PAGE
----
The company had previously planned to sell the shares at around NT$27, but as its stock has fallen in line with spot prices for DRAM over the past few months, it had to adjust its price to NT$20.
Companies are increasingly spurring the Taiwan market for raising cash, in part because of the exchange's poor performance this year, but also because the government actively encourages established companies to raise money internationally by setting stricter criteria for secondary offerings than for an IPO. Companies with investments in China, for example, are encouraged to go to the international markets for their cash-raising needs.
In the first six months of this year secondary share offerings and convertible bond deals completed locally totalled NT$16.6 billion. International depositary receipts and convertibles totalled NT$70.3 billion. This is an even more pronounced ratio than the figures for last year, which saw NT$170 billion raised internationally versus NT$100 billion in Taiwan.
"Three or four years ago we were seeing annual figures of around NT$450 billion domestically," says one local broker. "The competition is becoming fierce among local underwriters as the pipeline dries up."
Many proposed secondary offerings have been cancelled due to falling share prices, but Nanya spokesperson Charles Kau says the company isn't taking too big a gamble with going local rather than international for its first foray to the markets since it listed last September. "The Taiwan market is terrible right now, but because of Nanya's strong support from its mother company, we have lower risk," says Kau.
Nanya Technology is majority owned by Taiwan's leading industrial conglomerate Formosa Plastics Group. The official breakdown sees Nanya Plastics as the majority shareholder with 54%, but with other Formosa subsidiaries factored in, the group owns about 75% of the company.
Proceeds from the increased capital base will go towards expansion of production lines at its two factories as the company gears up to start mass-volume production of its double-data rate (DDR) memory products.
As its name suggest, DDR is a new memory technology that doubles data throughput to the processor. But before demand for DDR DRAM memory increases, there needs to be a large base of chipsets (the bits that link memory, central processors and other components in a PC) in the market that support the technology.
Kau says he expects DDR DRAM demand to increase dramatically in August when VIA launches its DDR chipset for the Pentium 4 processor.
"We're looking to take about 80% of the market for DDR in the initial stages because the modular way we have set up production means we can ramp up production very quickly as soon as demand hits," he explains.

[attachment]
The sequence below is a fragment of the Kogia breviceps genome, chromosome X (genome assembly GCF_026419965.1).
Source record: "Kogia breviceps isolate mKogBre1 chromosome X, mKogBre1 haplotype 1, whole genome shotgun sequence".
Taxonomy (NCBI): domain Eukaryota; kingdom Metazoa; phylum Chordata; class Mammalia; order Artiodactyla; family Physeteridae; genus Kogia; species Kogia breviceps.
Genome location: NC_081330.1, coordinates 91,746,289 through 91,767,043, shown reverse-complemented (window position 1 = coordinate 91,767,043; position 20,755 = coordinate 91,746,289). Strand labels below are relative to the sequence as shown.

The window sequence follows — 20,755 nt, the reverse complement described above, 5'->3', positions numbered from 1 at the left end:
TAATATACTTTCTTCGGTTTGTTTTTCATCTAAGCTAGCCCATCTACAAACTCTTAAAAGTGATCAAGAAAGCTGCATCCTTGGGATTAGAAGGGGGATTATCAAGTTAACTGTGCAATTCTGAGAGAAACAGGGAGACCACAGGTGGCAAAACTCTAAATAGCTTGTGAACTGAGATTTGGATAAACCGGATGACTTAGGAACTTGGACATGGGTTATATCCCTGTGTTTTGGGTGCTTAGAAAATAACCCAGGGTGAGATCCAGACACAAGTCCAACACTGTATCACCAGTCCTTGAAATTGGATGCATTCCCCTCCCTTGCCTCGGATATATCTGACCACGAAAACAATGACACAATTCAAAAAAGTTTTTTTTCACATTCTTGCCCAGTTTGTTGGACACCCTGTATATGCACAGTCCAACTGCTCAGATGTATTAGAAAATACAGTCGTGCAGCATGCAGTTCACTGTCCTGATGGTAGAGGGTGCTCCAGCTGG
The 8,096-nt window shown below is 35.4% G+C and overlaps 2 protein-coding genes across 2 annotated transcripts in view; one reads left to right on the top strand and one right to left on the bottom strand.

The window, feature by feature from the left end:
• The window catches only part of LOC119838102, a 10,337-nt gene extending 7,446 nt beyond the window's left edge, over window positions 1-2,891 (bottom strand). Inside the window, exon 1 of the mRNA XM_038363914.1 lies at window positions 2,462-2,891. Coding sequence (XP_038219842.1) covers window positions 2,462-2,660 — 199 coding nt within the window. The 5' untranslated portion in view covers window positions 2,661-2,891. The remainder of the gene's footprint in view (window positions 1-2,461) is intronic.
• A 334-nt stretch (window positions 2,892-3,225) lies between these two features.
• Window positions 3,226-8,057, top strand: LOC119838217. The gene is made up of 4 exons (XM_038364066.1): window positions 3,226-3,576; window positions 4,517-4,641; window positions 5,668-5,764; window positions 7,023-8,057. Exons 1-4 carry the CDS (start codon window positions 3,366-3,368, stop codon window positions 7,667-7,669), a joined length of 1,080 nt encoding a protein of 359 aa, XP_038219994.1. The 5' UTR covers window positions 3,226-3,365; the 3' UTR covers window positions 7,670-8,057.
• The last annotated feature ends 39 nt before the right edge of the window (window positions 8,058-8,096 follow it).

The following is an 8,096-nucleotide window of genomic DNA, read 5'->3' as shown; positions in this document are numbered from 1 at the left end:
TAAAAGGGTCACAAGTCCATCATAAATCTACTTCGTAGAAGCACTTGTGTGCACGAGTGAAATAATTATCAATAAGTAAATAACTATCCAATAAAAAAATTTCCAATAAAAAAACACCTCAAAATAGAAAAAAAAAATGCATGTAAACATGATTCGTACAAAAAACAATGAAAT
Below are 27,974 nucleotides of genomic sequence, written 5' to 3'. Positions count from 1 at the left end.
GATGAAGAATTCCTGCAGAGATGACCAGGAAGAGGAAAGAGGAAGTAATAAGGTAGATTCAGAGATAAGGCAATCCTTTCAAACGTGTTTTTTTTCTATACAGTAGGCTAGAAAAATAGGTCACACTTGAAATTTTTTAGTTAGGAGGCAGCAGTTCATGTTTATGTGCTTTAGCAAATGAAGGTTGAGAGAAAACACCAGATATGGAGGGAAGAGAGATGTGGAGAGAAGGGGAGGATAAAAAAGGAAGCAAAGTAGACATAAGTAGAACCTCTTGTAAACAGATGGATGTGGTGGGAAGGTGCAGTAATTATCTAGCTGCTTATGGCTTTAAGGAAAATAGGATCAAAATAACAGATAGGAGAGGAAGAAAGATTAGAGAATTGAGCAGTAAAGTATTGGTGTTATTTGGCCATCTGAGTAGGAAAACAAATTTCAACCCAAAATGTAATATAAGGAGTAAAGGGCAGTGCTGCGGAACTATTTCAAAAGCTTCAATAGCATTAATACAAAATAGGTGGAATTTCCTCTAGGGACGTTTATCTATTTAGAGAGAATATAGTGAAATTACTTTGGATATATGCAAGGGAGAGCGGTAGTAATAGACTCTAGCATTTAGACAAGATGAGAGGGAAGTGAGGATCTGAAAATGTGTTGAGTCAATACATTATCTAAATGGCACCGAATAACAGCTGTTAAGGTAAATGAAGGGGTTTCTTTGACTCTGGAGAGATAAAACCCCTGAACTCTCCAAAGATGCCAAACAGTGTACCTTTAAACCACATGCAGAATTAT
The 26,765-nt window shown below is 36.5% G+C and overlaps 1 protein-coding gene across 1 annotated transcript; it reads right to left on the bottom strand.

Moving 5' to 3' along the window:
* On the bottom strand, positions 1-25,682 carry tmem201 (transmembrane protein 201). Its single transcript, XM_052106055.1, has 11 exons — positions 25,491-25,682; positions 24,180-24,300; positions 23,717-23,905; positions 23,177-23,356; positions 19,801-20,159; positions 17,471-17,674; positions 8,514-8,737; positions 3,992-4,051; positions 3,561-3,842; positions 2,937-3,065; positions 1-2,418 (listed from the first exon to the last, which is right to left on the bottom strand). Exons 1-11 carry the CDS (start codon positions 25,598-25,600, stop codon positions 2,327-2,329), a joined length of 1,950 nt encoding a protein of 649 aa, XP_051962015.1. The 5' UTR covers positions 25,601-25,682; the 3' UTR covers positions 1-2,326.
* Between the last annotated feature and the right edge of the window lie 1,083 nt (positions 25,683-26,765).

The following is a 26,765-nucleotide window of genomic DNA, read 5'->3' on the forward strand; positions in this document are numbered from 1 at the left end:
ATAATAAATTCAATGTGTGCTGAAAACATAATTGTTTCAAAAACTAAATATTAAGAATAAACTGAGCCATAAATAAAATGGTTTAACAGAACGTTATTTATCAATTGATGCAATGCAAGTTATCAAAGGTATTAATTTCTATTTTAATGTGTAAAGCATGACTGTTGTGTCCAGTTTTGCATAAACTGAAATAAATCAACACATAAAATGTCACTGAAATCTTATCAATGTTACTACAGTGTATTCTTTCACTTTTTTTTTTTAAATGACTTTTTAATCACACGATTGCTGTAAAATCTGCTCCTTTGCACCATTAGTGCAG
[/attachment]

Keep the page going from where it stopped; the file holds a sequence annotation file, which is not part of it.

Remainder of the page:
In order to increase output even further Nanya has plans to build a 300mm fabrication plant next year. By outputting a 300mm rather than the current 200mm wafer the sheet that chips are cut from companies such as Nanya can double their yield and lower their costs of production.
But to finance the construction Kau says Nanya is going to have to raise more money by the end of this year. He says the company is considering either a GDR or ADR, but adds that it is too early to estimate the amount they might need.
Nanya's stock closed today (Thursday) at NT$19.3. It hit a high of NT$75.45 shortly after listing, before plunging as low as NT$18.15 in March. The secondary offering for the company is being managed by Grand Cathay Securities.
Competitors go for seconds
Two of Nanya's local competitors in the memory market - ProMOS Technology and Powerchip Semiconductor - have also announced their intention to raise more funds in the international capital markets, just months after both completing successful convertible bond deals led by Deutsche Bank.
ProMOS has said it is readying for another US$150 million convertible and a US$200 million GDR issue sometime before October. It also plans a $200 million ADR for 2002.
The company's main recent item of capital expenditure has been the construction of its first 300mm fab, which it hopes to have in pilot production mode early next year. There are also plans for a second 300mm plant, and that has been given as the reason for the new financing plans.
ProMOS attempted to tap the local Taiwanese market twice last year, but both times the deal was cancelled as the stock price fell below the planned offer price.
Powerchip has said it intends to issue 430 million shares as global depositary receipts before the end of the year as part of its capital expenditure plans, which would yield US$271 million at today's (Thursday) closing price of NT$21.6. It too has a 300mm fab under construction.